All local authorities in England to be placed in one of 3 tiers based on the latest available data.
The Health Secretary will today set out in Parliament the tier which each local authority in England will fall under, in line with the measures set out in the COVID-19 Winter Plan published on Monday.
As announced earlier this week, the tiers have been toughened and many more areas will be placed into the higher tiers in order to safeguard the gains made during the period of national restrictions.
The first review point for the current tier allocations will take place by Wednesday 16 December.
This allows for the possibility of areas that continue to make progress in slowing the spread of the disease to be moved down a tier in advance of Christmas.
Decisions on tiers are made by ministers based on public health recommendations informed by the following factors:
- case detection rate (in all age groups and, in particular, among the over 60s)
- how quickly case rates are rising or falling
- positivity in the general population
- pressure on the NHS – including current and projected (3 to 4 weeks out) NHS capacity – including admissions, general/acute/ICU bed occupancy, staff absences
- local context and exceptional circumstances such as a local but contained outbreak
If these indicators are not improving, an area may be moved up a tier and if the trajectory improves, the area may move to a lower tier.
Health and Social Care Secretary Matt Hancock said:
The Contain Outbreak Management Fund will be extended so that it can provide monthly payments to local authorities facing higher restrictions until the end of the financial year, in recognition of the ongoing public health and outbreak management costs of tackling COVID-19. For those authorities in tier 3, this funding will amount to £4 per head of population per month, and for those in tier 2, it will amount to £2 per head of population per month.
The Joint Biosecurity Centre (JBC) works closely with Public Health England (PHE), the NHS and across government to monitor the number of new infections, positivity rates, and pressures on the NHS.
These factors form their public health advice to the Chief Medical Officer and ministers through the Local Action Committee and the COVID Operations Committee.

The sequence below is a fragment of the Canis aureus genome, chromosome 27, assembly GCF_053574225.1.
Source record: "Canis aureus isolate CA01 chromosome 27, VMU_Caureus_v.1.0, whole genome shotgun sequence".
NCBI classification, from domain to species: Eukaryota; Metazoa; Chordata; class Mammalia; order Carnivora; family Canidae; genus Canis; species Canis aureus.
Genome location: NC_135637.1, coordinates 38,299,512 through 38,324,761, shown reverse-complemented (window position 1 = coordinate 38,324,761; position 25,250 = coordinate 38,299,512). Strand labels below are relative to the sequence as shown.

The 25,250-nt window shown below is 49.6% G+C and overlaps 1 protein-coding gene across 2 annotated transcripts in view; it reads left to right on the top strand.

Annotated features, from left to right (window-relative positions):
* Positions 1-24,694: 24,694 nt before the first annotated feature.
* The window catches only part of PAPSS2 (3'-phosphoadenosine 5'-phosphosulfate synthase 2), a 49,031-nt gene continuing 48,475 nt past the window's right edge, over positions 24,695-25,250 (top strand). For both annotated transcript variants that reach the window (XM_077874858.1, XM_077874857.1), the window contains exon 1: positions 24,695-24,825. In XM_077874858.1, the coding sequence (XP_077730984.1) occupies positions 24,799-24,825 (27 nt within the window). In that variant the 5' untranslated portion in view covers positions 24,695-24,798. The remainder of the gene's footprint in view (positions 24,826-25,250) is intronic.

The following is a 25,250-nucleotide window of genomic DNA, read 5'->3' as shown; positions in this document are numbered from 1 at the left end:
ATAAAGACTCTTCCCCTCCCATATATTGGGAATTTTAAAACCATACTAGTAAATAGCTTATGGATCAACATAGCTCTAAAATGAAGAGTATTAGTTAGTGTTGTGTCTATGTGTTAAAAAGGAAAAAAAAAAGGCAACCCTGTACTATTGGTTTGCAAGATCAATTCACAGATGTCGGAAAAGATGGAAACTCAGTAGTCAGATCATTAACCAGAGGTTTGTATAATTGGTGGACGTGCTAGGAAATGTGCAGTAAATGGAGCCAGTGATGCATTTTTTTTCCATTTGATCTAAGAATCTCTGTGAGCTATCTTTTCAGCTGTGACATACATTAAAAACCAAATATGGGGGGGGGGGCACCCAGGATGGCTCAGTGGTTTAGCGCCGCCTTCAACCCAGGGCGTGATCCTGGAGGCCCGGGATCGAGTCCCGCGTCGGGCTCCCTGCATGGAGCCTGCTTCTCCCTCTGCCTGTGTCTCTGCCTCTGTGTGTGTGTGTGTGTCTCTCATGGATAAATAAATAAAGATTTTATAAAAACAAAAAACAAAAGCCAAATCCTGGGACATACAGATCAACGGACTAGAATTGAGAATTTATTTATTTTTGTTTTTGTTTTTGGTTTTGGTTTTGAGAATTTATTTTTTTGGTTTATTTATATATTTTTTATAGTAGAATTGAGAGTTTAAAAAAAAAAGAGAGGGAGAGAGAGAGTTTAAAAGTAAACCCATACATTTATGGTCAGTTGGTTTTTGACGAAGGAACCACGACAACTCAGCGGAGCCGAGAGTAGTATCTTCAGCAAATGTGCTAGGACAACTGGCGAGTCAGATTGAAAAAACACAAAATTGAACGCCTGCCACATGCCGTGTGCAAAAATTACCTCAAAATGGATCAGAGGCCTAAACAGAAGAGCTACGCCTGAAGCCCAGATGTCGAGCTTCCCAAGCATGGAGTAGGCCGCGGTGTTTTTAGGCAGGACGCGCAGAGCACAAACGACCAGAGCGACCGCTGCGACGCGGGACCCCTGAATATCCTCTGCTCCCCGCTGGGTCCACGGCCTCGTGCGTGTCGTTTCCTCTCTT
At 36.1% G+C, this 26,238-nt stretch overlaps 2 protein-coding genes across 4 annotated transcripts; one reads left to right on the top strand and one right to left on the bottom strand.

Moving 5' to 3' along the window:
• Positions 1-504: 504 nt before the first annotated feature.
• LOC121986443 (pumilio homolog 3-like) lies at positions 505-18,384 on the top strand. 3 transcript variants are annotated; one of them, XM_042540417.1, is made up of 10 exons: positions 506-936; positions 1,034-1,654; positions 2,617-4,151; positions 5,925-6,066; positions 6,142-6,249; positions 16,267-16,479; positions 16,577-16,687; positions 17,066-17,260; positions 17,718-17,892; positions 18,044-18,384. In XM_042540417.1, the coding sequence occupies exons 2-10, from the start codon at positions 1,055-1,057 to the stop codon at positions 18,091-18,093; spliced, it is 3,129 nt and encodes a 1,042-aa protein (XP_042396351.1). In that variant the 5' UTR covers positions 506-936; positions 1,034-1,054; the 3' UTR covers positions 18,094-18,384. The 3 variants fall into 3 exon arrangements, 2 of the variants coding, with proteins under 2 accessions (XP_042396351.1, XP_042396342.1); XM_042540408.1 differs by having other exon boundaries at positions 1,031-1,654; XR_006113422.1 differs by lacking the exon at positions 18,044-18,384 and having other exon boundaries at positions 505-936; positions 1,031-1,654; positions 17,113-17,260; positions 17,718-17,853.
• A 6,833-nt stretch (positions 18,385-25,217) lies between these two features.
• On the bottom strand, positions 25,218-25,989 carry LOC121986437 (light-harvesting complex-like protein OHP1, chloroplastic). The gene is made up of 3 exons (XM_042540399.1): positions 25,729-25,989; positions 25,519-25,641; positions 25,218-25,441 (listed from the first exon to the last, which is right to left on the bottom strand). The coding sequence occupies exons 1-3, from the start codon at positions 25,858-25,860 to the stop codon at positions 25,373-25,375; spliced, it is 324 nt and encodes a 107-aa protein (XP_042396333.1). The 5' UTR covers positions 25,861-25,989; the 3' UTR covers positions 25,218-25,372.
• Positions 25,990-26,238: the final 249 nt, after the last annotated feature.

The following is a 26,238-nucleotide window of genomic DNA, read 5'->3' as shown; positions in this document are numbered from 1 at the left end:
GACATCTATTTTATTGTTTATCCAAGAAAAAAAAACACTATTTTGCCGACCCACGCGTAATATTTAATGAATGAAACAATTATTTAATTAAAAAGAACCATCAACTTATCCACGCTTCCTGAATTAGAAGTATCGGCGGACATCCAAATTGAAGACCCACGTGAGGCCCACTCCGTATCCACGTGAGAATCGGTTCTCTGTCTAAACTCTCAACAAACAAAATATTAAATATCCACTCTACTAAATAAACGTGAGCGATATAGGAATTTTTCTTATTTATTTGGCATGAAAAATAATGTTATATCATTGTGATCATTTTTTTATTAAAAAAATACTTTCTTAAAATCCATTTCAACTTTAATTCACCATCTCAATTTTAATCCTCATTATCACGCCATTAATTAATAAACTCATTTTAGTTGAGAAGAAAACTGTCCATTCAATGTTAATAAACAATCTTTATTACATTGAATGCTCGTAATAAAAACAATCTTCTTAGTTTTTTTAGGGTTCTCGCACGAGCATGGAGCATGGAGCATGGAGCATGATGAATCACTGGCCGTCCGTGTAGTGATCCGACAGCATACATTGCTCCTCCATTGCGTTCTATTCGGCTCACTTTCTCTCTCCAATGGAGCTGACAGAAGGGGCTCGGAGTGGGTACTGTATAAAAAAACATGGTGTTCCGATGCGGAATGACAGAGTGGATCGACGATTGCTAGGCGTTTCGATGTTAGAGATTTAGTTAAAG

Final decisions on tiering are made by the Prime Minister at the COVID Operations Committee.
The government will also publish an analysis of the health, economic and social impacts of the tiered approach.
Local authorities that fall into tier 3 will be offered support from NHS Test and Trace and the armed forces to deliver a 6-week rapid community testing programme.
Community testing will make use of rapid lateral flow tests which give results within an hour, and will focus on locating and suppressing asymptomatic transmission. The more cases identified and self-isolating, the quicker the control of virus transmission which is essential to help areas move down a tier.
With some individuals with coronavirus showing no symptoms, increased community testing will help identify those who are infected and infectious but asymptomatic and unaware that they might be spreading the disease, so that they can isolate and protect others.
Local authorities will be able to decide whether to use lateral flow test kits for targeted testing for high-risk workplaces and industries, or for wider asymptomatic community testing, to find positive cases more quickly and break chains of transmission.
Anyone who tests positive, using either a lateral flow test or an existing swab test, must self-isolate along with their household immediately and their contacts will be traced.
Rapid community testing will expand on existing testing programmes within the NHS, care homes, universities and schools to protect those most at risk, and builds on the pilots of community testing which are taking place in Liverpool and Merthyr Tydfil.